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 Post subject: Switches
PostPosted: Mon May 10, 2010 9:33 pm 
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Joined: Thu Feb 03, 2005 6:07 pm
Posts: 18698
Location: Doncaster
A number of people have commented on the current rating of our switches, so I thought I'd get some FACTS and present them here for you all.

To complicate matters more it seems that it matters what the switch is used for.

Switches seem to be rated in Amps and AC Voltage (NOT DC) but what is not appreciated is that these 2 are interdependent, although only to a certain degree.

The lower the Voltage used the higher the current handling capability.

The following is a quote from an informed website;
"For example a switch rated at 125 VAC @ 10 Amps should be good for 15 Amps at 28 Volts"

I've not found anything to verify it yet but it should follow that at 12 Volts the current rating would be a bit higher, although I haven’t found a table or a formula to obtain an exact comparative figure at 12 Volts, as yet.

Now if that isn't vague enough, the particular application of the switch affects how much current it can handle, so there can never be a clear cut rating for any switch.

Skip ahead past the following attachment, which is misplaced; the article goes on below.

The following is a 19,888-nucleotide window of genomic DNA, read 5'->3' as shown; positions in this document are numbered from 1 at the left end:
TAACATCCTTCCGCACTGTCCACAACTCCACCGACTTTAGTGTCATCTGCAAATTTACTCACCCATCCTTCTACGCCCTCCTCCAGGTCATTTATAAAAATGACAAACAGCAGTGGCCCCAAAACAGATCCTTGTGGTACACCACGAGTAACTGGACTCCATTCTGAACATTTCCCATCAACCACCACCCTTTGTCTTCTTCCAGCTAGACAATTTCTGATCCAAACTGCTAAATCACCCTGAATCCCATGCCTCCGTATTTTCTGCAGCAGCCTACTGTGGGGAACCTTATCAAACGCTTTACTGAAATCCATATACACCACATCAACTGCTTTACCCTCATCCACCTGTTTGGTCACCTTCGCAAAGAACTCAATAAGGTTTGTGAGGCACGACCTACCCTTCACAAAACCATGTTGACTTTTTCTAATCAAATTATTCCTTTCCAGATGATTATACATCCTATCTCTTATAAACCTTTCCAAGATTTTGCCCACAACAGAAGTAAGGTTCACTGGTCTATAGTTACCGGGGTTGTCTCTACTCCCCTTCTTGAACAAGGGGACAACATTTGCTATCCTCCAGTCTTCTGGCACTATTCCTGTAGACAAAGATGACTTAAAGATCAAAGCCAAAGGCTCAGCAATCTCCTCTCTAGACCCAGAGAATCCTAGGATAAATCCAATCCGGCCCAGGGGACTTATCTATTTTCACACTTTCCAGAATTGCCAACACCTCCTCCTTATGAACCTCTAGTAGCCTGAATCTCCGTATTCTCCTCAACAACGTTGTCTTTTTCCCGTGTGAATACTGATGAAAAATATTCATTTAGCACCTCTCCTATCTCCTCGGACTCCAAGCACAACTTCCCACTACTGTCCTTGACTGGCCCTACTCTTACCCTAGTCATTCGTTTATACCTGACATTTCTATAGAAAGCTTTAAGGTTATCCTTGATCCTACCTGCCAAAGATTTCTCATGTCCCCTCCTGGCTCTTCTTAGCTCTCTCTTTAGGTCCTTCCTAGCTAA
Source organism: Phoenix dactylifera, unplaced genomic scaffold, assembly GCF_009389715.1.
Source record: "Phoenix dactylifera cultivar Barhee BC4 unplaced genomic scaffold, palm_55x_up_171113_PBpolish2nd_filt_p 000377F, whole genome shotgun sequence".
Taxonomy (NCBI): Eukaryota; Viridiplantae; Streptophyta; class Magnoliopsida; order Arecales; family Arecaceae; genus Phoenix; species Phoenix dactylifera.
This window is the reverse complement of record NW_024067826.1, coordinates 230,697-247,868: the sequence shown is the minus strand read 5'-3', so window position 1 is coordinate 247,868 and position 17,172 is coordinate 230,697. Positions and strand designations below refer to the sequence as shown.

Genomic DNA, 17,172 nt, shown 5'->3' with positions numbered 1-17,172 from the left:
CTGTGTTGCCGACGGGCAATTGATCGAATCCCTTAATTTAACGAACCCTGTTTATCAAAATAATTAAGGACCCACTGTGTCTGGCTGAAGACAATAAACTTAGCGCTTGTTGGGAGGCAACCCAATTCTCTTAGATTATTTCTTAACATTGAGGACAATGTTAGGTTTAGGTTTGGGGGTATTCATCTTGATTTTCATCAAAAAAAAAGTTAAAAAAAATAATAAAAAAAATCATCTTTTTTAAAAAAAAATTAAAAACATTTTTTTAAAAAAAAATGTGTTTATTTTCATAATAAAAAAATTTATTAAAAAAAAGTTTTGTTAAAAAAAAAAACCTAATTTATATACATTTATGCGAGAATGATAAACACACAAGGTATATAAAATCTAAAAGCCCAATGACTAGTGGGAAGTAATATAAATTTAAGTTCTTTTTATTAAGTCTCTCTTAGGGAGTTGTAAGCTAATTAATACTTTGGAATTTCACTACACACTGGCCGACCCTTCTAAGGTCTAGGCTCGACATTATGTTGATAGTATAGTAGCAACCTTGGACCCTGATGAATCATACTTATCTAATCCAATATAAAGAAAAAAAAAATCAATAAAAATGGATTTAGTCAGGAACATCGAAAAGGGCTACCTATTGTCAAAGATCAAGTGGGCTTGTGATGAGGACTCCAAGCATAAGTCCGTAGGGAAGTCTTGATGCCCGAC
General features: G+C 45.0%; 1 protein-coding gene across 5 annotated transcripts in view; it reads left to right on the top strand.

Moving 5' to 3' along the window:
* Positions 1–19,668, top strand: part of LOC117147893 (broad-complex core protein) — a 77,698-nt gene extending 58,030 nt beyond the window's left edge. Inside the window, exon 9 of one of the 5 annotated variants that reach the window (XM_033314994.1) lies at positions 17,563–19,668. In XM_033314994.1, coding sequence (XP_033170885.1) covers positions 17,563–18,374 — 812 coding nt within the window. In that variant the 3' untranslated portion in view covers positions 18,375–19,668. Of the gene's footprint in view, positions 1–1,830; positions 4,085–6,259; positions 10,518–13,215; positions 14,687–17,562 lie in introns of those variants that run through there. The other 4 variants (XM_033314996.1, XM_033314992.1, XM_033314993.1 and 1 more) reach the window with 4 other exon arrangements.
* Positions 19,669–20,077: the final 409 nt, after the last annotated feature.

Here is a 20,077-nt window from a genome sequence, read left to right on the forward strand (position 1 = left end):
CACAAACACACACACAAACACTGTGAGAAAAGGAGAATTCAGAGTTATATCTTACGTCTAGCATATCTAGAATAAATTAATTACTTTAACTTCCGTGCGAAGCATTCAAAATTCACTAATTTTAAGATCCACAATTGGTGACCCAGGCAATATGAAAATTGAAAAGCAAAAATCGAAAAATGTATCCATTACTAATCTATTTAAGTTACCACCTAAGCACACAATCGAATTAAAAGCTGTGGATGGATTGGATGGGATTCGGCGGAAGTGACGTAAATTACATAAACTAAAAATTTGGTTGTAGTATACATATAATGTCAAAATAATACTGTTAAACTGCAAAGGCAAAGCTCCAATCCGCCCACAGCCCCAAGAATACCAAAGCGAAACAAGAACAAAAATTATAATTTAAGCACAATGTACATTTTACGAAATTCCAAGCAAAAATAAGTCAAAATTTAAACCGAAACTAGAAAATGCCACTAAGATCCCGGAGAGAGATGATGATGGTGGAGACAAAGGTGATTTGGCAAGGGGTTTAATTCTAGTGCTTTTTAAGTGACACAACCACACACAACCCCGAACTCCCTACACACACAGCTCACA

To make things even worse, there are continuous factors (good and bad) as well as transient factors (good and bad), which influence how suitable and how long a switch will last in a given application.

With all the above in mind I can categorically state that we've NEVER had one of our switches fail in ANY way, when used in the prescribed manner.

However, in the absence of any clear cut figures my advice is as follows;

If you are uncertain about the current load of your particular circuit and the suitability of the switch to control it, then the best solution is to add a relay for your peace of mind.

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 Post subject: Re: Switches
PostPosted: Mon Dec 31, 2012 5:33 pm 
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Joined: Thu Mar 04, 2010 8:27 pm
Posts: 51
Location: North Norfolk
Noswizard wrote:
If you are uncertain about the current load of your particular circuit and the suitability of the switch to control it, then the best solution is to add a relay for your peace of mind.


I always have run relays when adding ANY electrical circuit. Although with the rise in popularity of LED spotlights, they often don't need a relay.

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 Post subject: Re: Switches
PostPosted: Sun Jan 06, 2013 10:24 pm 
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Joined: Sat May 07, 2011 6:34 pm
Posts: 231
Location: Cheshire
use an ammeter where you would position the switch. hey presto amp reading!

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